Computer programming once had much better gender balance than it does today. What went wrong? [slNYT]
posted by ellieBOA at 5:54 AM PST - 43 comments

Happy Anniversary, Huck Finn!

The Adventures Of Huckleberry Finn (Tom Sawyer's Comrade) By Mark Twain Complete [Gutenberg Project link, with illustrations] is a story that one more often encounters in movies or musicals. The text [Adobe.com .pdf link without illustrations] is most often read in middle grade school, and seldom after that. Perhaps it's time to revisit the novel [Genius user-annotated text] as Twain wrote it, as an adult for adults. [more inside]
posted by hippybear at 2:08 AM PST - 20 comments

“We’re just going to wing it really; there’s not much more we can do.”

As captain May eats jam, ignores charts and monsters, and steers the 'good ship Brexit' downriver, a few Labour MPs might jump ship, possibly copied by a few Conservatives. Airbus, via Politico: “...we will have to look at future investments” and the Bank of America and German companies also paddle away (not on FlyBMI), as does Ratcliffe but not the wannabe captain. But people coming aboard may include expats with complex healthcare needs needing the NHS. A national humbling? Back on the high and ferry-free seas, Gavin's latest has displeased China and Gibralter is tense. Choppy waters, no investigation, only storm forecasts for Northern Ireland, and for Porsche-desiring MeFites. Irish Times: “...we can also glimpse an image of ourselves no longer ruling the waves.” (title) [more inside]
posted by Wordshore at 2:00 AM PST - 546 comments

February 17

Remember - Good Satire Punches Up Like The Bubbles in Beer

In a time of a worrisome craft beer market, a worse niche beer publication market and the recent accusations of sexual assault against the CEO of Ohio's Actual Brewing, Bill Metzger, the longtime owner and publisher of the Buffalo based Brewing News chain of monthly brewing newspapers wrote an article on Scottish Cask Ale for the Great Lake's Brewing News (not to be confused with Great Lakes Brewing and their flagship Edmund Fitzgerald Porter ). After "promotion" from Worst Beer Blog (dedicated to calling out asinine and crappy behavior in the brewing world), the article was not well received to say the least even by the Scottish (with many advertisers/breweries pulling ads and at least one employee resigning in protest) . With cries of satire being rejected after an "apology" (and some questionable history being dug up), papers in the chain are going independent and Metzger is divesting himself of the remaining properties. (And the annual IPA Competition is cancelled because of breweries pulling entries) Is this another step for a maturing industry to move away from it's troubling past, even for a field that's been said to be 99% asshole free? (and don't look now - unionization, too!)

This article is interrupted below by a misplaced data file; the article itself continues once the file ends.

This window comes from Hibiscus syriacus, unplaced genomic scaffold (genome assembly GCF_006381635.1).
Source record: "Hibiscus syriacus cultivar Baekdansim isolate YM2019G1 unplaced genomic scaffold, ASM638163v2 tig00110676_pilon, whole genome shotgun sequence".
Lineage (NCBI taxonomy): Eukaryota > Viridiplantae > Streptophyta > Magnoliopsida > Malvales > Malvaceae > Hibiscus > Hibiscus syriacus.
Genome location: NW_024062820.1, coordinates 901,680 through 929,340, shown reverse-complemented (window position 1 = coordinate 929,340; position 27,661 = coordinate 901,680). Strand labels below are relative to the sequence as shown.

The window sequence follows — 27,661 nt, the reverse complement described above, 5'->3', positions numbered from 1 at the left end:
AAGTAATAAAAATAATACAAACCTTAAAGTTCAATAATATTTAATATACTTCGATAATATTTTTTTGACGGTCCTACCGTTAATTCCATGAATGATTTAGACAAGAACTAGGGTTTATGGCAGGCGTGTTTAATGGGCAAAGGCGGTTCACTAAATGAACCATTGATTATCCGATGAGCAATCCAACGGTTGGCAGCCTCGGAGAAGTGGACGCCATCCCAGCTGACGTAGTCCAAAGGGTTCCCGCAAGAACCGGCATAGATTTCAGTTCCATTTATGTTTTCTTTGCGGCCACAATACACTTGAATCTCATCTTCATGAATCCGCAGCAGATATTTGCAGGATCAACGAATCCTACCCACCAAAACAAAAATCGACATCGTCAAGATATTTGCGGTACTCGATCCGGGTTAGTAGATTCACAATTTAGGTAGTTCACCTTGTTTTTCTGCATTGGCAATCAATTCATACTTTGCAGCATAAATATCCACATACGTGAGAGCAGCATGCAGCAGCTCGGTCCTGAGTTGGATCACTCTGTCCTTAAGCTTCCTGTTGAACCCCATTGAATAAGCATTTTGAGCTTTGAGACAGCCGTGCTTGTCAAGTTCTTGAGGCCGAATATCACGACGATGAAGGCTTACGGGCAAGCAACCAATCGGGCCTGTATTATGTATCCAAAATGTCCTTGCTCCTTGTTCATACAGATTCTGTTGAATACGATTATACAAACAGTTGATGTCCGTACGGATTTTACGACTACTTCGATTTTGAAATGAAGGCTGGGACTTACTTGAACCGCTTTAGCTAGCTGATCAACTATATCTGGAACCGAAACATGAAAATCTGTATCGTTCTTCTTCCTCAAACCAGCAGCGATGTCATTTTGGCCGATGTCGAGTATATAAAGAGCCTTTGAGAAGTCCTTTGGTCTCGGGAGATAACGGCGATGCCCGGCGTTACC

posted by drewbage1847 at 10:39 PM PST - 29 comments

February 18th is Fart Out Loud Day!

Written by two sisters, Samantha (age 11) and Ali (age 9) from Colorado, “Fart Out Loud Day” is a funkalicious body-positivity anthem that gives everyone permission to let it out. (Farts previously) [more inside]
posted by Johnny Wallflower at 9:01 PM PST - 26 comments

All The Things You Are

The Tatum Group Masterpieces, Volume Eight is an album by Art Tatum and Ben Webster, with Red Callender on double bass and Bill Douglass on drums. The 1956 session was originally released in 1958 on a Verve Records album produced by Norman Granz. He reissued the material as one of a series of eight Group Masterpieces featuring Tatum in collaboration with other artists, also issuing it as part of a boxed set, The Complete Pablo Group Masterpieces.
posted by growabrain at 8:58 PM PST - 9 comments

Kevlar and Crises Training: The perils of Modern Teaching